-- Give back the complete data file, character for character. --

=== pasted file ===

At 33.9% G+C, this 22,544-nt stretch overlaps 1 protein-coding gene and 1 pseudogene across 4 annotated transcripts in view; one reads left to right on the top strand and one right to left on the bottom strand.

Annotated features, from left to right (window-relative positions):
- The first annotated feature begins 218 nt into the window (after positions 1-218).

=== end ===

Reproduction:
At 33.9% G+C, this 22,544-nt stretch overlaps 1 protein-coding gene and 1 pseudogene across 4 annotated transcripts in view; one reads left to right on the top strand and one right to left on the bottom strand.

Annotated features, from left to right (window-relative positions):
- The first annotated feature begins 218 nt into the window (after positions 1-218).